November 9, 2011 by staff 

USDA, Federal crop forecasters didn’t deliver any surprises, making only slight tweaks in their outlook for U.S. grain supplies.

The U.S. Department of Agriculture’s monthly crop report has whipsawed commodity markets much of the year as the agency made deep cuts in the projected size of corn inventories and the U.S. crop. So while supplies of the grain remain historically tight, and the USDA left its price forecast for corn unchanged, the report had limited effect on grain markets.

“It was boring for a change,” wroteanlysts at INTL FCStone in a note to clients.

Forecasters lowered the outlook for the U.S. corn crop, cutting the projected size by 1% to 12.31 billion bushels. Yet they also reduced the outlook for corn demand, saying chicken farmers are buying less feed as they cut the size of their flocks in the face of a supply glut.

The end result was the USDA made a 2.7% cut in projected end-of-season inventories to 843 million bushels.

U.S. farmers are expected to harvest the fourth-largest U.S. corn crop on record, yet the size is driven by increased plantings rather than more productive fields. The USDA expects farmers on average to produce 146.7 bushels per acre, the lowest average yield since 2003.

Grains traders mostly looked past the report, as equity and commodity markets broadly sold off on concerns about the European debt crisis spreading to Italy. Corn futures for December delivery at the Chicago Board of Trade were down 11.5 cents, or 1.7%, to $6.49 per bushel, while soybean futures for January delivery were down 1.5% to $11.8750.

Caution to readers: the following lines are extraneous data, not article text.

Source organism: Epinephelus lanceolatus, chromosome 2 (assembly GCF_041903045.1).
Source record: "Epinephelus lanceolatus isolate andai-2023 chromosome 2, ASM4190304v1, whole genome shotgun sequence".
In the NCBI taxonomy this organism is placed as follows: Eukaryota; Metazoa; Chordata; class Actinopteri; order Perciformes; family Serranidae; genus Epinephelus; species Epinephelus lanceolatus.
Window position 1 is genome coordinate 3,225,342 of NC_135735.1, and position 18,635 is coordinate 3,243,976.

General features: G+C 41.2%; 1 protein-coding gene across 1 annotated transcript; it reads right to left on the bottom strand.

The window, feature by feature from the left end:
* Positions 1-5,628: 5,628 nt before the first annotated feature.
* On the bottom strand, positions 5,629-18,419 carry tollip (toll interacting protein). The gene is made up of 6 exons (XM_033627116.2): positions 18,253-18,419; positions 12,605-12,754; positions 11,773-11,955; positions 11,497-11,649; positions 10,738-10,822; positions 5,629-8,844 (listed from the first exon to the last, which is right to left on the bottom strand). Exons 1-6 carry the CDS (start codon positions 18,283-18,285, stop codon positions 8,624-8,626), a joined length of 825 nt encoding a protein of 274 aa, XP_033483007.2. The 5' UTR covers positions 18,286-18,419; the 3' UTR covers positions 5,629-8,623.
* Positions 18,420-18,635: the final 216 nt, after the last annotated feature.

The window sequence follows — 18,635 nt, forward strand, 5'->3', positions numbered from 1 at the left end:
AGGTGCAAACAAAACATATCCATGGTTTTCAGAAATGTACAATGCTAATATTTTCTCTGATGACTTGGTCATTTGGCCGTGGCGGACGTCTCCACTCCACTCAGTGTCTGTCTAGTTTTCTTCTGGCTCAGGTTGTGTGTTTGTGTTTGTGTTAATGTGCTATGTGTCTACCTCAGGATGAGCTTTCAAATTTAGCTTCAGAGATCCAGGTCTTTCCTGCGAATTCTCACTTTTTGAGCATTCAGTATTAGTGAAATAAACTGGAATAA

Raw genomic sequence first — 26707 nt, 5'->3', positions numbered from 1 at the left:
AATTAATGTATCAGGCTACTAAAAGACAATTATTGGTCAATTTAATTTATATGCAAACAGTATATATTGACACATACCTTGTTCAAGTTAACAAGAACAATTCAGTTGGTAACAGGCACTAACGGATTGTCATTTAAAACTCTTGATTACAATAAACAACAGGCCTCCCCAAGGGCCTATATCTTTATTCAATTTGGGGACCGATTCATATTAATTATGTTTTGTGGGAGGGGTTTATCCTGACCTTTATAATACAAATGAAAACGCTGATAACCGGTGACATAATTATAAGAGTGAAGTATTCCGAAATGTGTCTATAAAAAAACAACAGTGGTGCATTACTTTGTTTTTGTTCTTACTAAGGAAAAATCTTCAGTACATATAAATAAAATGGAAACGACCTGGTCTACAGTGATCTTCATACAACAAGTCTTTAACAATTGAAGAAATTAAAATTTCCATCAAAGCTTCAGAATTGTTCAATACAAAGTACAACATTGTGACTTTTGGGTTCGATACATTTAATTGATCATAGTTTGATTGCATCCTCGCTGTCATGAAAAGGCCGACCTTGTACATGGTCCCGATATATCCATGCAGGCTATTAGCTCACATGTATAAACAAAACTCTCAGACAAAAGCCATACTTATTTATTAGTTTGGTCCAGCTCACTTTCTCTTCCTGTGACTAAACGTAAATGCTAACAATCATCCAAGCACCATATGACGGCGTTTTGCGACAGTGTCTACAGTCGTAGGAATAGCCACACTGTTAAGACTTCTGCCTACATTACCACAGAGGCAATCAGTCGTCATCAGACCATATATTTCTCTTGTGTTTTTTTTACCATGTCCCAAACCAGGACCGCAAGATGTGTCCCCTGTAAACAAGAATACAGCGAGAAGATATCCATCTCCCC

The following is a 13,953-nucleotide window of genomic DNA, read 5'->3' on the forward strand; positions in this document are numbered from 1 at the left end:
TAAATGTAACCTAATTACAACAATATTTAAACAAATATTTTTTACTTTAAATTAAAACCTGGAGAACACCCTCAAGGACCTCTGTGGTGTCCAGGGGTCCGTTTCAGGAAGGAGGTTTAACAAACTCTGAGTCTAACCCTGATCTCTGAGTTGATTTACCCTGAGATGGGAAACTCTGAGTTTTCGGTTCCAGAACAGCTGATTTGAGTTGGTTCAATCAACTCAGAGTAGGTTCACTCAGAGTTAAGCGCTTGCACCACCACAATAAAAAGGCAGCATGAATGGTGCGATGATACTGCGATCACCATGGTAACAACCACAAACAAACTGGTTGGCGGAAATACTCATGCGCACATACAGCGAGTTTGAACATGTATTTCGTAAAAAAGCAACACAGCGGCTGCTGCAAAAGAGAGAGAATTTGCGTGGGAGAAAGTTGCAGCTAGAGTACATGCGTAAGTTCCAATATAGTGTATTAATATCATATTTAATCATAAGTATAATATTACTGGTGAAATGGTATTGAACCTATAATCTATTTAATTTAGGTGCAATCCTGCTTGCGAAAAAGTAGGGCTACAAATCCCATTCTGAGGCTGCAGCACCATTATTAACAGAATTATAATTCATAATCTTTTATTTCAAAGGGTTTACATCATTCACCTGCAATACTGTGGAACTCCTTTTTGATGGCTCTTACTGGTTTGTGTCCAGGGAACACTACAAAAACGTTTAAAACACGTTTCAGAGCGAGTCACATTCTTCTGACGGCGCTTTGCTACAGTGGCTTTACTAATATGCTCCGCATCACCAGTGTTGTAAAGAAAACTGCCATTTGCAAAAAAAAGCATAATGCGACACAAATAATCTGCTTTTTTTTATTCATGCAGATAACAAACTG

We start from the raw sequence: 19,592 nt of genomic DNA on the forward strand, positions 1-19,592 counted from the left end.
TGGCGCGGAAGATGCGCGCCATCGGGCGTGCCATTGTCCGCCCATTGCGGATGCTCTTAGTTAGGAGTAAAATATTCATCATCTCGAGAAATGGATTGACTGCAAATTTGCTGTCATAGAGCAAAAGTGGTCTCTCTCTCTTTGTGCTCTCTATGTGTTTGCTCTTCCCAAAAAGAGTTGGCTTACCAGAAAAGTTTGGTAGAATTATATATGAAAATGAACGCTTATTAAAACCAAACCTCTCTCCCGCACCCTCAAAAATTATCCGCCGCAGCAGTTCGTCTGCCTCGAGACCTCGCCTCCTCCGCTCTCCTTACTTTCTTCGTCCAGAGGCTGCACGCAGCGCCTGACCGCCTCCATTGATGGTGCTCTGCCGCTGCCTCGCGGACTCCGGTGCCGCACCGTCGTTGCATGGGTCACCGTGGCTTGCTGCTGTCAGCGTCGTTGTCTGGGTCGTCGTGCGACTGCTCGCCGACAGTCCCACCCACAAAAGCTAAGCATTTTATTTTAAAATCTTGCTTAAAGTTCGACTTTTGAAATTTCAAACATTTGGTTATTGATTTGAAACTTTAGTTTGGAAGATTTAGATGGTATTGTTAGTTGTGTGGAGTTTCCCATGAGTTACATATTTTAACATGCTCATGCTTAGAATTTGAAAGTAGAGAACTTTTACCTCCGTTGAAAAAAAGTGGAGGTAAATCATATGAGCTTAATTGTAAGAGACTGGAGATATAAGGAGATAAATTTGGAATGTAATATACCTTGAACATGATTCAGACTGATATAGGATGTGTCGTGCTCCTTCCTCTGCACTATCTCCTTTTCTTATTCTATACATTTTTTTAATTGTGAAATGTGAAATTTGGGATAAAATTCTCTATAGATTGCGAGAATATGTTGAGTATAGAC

“I don’t think there’s enough on either the bull or the bear side to sink your teeth into it,” Chad Henderson, ananlyst with Prime Ag Consultants, said of the USDA report.

The USDA didn’t increase its prediction for U.S. corn exports, with the figure remaining at 1.6 billion bushels. But forecasters did raise the outlook for Chinese imports.

The USDA now expects China to import three million metric tons of corn in the current marketing year, which began Sept. 1. That is a sharp increase from the two million tons the agency predicted just a month ago, and an even bigger leap from the 980,000 tons China imported in the previous marketing year.

In Wednesday’s report, the USDA also trimmed its production and yield forecasts for wheat and soybeans.

Excessive rains brought sharp delays for wheat farmers in northern Plains states. The agency did an additional round of surveys in late October, with the USDA again lowering its production forecast.

U.S. wheat farmers are now expected to produce 1.999 billion bushels of wheat, down from the October forecast of 2.008 billion bushels. And the new yield estimate is 43.7 bushels per acre, down from 43.9 bushels per acre.

Meanwhile, the USDA lowered its forecast for U.S. soybean production slightly to 3.046 billion bushels, from 3.06 billion bushels. But the USDA also lowered projected soybean exports, raising its forecast for end-of-season soybean inventors to 195 million bushels.

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